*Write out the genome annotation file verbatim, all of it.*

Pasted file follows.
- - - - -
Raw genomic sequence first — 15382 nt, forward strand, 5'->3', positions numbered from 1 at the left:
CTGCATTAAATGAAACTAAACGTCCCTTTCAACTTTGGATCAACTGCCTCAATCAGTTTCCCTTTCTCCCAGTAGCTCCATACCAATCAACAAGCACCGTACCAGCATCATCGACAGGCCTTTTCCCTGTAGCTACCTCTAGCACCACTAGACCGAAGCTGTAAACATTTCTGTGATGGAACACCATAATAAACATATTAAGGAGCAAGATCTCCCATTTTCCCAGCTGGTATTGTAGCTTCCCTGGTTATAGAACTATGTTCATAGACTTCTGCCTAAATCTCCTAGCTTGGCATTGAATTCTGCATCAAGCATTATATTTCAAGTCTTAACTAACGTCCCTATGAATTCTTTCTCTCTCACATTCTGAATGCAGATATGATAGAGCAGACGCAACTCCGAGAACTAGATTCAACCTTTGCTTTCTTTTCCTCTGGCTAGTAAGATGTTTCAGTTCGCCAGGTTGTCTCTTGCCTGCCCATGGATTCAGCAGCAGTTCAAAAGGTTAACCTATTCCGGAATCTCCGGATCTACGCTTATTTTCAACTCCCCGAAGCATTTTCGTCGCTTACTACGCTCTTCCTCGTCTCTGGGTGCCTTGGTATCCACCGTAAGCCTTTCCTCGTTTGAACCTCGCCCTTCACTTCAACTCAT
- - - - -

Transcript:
Raw genomic sequence first — 15382 nt, forward strand, 5'->3', positions numbered from 1 at the left:
CTGCATTAAATGAAACTAAACGTCCCTTTCAACTTTGGATCAACTGCCTCAATCAGTTTCCCTTTCTCCCAGTAGCTCCATACCAATCAACAAGCACCGTACCAGCATCATCGACAGGCCTTTTCCCTGTAGCTACCTCTAGCACCACTAGACCGAAGCTGTAAACATTTCTGTGATGGAACACCATAATAAACATATTAAGGAGCAAGATCTCCCATTTTCCCAGCTGGTATTGTAGCTTCCCTGGTTATAGAACTATGTTCATAGACTTCTGCCTAAATCTCCTAGCTTGGCATTGAATTCTGCATCAAGCATTATATTTCAAGTCTTAACTAACGTCCCTATGAATTCTTTCTCTCTCACATTCTGAATGCAGATATGATAGAGCAGACGCAACTCCGAGAACTAGATTCAACCTTTGCTTTCTTTTCCTCTGGCTAGTAAGATGTTTCAGTTCGCCAGGTTGTCTCTTGCCTGCCCATGGATTCAGCAGCAGTTCAAAAGGTTAACCTATTCCGGAATCTCCGGATCTACGCTTATTTTCAACTCCCCGAAGCATTTTCGTCGCTTACTACGCTCTTCCTCGTCTCTGGGTGCCTTGGTATCCACCGTAAGCCTTTCCTCGTTTGAACCTCGCCCTTCACTTCAACTCAT